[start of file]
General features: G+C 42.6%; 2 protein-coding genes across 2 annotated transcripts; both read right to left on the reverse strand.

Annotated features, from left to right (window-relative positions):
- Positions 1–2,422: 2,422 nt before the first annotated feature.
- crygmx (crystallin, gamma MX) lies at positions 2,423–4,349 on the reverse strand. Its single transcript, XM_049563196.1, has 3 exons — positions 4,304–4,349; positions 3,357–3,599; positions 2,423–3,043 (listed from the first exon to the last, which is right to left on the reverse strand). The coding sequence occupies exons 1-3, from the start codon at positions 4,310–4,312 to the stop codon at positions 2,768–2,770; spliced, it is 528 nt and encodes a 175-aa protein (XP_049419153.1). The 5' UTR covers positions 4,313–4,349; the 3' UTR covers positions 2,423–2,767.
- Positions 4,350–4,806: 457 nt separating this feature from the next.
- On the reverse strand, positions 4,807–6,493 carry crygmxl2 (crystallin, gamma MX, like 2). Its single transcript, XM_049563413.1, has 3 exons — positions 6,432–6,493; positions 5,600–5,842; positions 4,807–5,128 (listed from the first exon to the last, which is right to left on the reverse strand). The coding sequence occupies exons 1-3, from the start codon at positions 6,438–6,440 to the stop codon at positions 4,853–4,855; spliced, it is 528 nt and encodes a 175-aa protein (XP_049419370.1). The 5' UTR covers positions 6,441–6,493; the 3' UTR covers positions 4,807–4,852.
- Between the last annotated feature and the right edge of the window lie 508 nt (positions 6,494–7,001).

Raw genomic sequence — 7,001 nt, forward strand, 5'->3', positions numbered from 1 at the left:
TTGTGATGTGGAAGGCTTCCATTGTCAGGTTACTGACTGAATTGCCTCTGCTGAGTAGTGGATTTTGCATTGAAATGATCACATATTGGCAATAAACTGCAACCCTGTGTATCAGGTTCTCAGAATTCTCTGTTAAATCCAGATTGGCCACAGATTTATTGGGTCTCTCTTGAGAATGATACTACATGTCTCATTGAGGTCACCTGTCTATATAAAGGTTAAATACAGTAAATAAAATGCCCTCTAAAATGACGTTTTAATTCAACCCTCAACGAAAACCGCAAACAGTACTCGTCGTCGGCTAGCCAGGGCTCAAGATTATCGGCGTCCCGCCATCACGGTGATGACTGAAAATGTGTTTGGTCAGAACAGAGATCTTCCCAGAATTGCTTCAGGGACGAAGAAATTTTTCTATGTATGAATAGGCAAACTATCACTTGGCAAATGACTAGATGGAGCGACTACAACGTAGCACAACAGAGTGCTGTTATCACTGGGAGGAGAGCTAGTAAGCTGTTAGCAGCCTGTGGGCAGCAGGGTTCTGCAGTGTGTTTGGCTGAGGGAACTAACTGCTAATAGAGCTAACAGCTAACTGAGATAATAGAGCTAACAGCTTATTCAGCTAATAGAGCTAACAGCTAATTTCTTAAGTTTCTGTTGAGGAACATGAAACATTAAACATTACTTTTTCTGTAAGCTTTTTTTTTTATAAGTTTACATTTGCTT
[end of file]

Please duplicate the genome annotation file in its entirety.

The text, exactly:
General features: G+C 42.6%; 2 protein-coding genes across 2 annotated transcripts; both read right to left on the reverse strand.

Annotated features, from left to right (window-relative positions):
- Positions 1–2,422: 2,422 nt before the first annotated feature.
- crygmx (crystallin, gamma MX) lies at positions 2,423–4,349 on the reverse strand. Its single transcript, XM_049563196.1, has 3 exons — positions 4,304–4,349; positions 3,357–3,599; positions 2,423–3,043 (listed from the first exon to the last, which is right to left on the reverse strand). The coding sequence occupies exons 1-3, from the start codon at positions 4,310–4,312 to the stop codon at positions 2,768–2,770; spliced, it is 528 nt and encodes a 175-aa protein (XP_049419153.1). The 5' UTR covers positions 4,313–4,349; the 3' UTR covers positions 2,423–2,767.
- Positions 4,350–4,806: 457 nt separating this feature from the next.
- On the reverse strand, positions 4,807–6,493 carry crygmxl2 (crystallin, gamma MX, like 2). Its single transcript, XM_049563413.1, has 3 exons — positions 6,432–6,493; positions 5,600–5,842; positions 4,807–5,128 (listed from the first exon to the last, which is right to left on the reverse strand). The coding sequence occupies exons 1-3, from the start codon at positions 6,438–6,440 to the stop codon at positions 4,853–4,855; spliced, it is 528 nt and encodes a 175-aa protein (XP_049419370.1). The 5' UTR covers positions 6,441–6,493; the 3' UTR covers positions 4,807–4,852.
- Between the last annotated feature and the right edge of the window lie 508 nt (positions 6,494–7,001).

Raw genomic sequence — 7,001 nt, forward strand, 5'->3', positions numbered from 1 at the left:
TTGTGATGTGGAAGGCTTCCATTGTCAGGTTACTGACTGAATTGCCTCTGCTGAGTAGTGGATTTTGCATTGAAATGATCACATATTGGCAATAAACTGCAACCCTGTGTATCAGGTTCTCAGAATTCTCTGTTAAATCCAGATTGGCCACAGATTTATTGGGTCTCTCTTGAGAATGATACTACATGTCTCATTGAGGTCACCTGTCTATATAAAGGTTAAATACAGTAAATAAAATGCCCTCTAAAATGACGTTTTAATTCAACCCTCAACGAAAACCGCAAACAGTACTCGTCGTCGGCTAGCCAGGGCTCAAGATTATCGGCGTCCCGCCATCACGGTGATGACTGAAAATGTGTTTGGTCAGAACAGAGATCTTCCCAGAATTGCTTCAGGGACGAAGAAATTTTTCTATGTATGAATAGGCAAACTATCACTTGGCAAATGACTAGATGGAGCGACTACAACGTAGCACAACAGAGTGCTGTTATCACTGGGAGGAGAGCTAGTAAGCTGTTAGCAGCCTGTGGGCAGCAGGGTTCTGCAGTGTGTTTGGCTGAGGGAACTAACTGCTAATAGAGCTAACAGCTAACTGAGATAATAGAGCTAACAGCTTATTCAGCTAATAGAGCTAACAGCTAATTTCTTAAGTTTCTGTTGAGGAACATGAAACATTAAACATTACTTTTTCTGTAAGCTTTTTTTTTTATAAGTTTACATTTGCTT